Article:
"I think I'd be lying to you if I pretended like I didn't," Bergeron said. "Coming into this building and beating North Dakota once is going to be difficult enough. If the thought was that we had to beat them two out of three, obviously, that would make it that much more difficult."

4. UND freshman forward Riese Gaber started the season with eight goals in 12 games. He has zero goals in the last 12. But keep an eye on him in the quarterfinal game: Gaber scored three goals and had four points in two games against Miami in the Pod. This may be the perfect time for Gaber to snap his 12-game goal drought.


5. The first goal of the game should be significant. UND is 17-0-0 when it scores the first goal of the game this season, 1-5-1 when it does not.

"The first five, 10 minutes are huge," Bergeron said. "We cannot be chasing the game around right away and we know our opponent is going to come out looking to do that to us in the first 10 minutes."

6. The Penrose Cup champion has never followed up its regular-season title by winning the NCHC playoff title.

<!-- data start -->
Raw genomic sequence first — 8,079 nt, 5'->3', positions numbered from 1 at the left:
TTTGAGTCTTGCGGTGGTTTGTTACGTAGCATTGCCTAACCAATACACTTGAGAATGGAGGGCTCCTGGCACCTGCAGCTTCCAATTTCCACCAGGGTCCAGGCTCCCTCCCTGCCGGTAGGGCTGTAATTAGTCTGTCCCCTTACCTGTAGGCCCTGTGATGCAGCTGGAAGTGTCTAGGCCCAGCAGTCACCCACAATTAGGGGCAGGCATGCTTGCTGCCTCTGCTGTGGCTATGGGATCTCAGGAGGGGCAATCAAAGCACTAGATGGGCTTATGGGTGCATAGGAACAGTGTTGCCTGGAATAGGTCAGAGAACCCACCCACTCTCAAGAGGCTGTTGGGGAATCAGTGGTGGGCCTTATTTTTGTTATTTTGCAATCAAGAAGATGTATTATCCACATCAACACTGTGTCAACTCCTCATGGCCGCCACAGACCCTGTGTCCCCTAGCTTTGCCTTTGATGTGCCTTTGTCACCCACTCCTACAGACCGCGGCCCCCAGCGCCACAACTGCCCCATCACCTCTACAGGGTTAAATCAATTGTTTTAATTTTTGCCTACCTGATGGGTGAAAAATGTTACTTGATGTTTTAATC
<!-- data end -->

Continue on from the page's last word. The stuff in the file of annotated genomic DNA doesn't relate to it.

If you're looking at the league's history, it has been the No. 2 seed (St. Cloud State this season) that has had the most success in the NCHC playoffs. The second-place team has won the NCHC playoff title five years in a row (last year, the coronavirus pandemic wiped it out). In the league's inaugural year, the No. 6 seed, Denver, won it.

7. Denver has the longest NCAA tournament streak in the country. The Pioneers have reached the NCAAs every year since 2007. Ironically, 2007 also was the last time Denver hosted an NCAA regional (the Pioneers are expected to host in Loveland, Colo., this season).

Denver will likely have to win the NCHC tournament to get an NCAA bid, but the Pioneers have done that before to keep their NCAA streak alive. In 2014, they were not going to make the NCAA tournament without winning the Frozen Faceoff, but they did it.

8. If Colorado College is going to pull the upset against St. Cloud State, it will need its special teams to get going. The Tigers' power play is converting at an atrocious 5.7 percent this season. Only Division-I newcomer Long Island University has a worse percentage. To illustrate how poor CC's power play has been: UND forward Shane Pinto has seven power-play goals this season. The Tigers have five.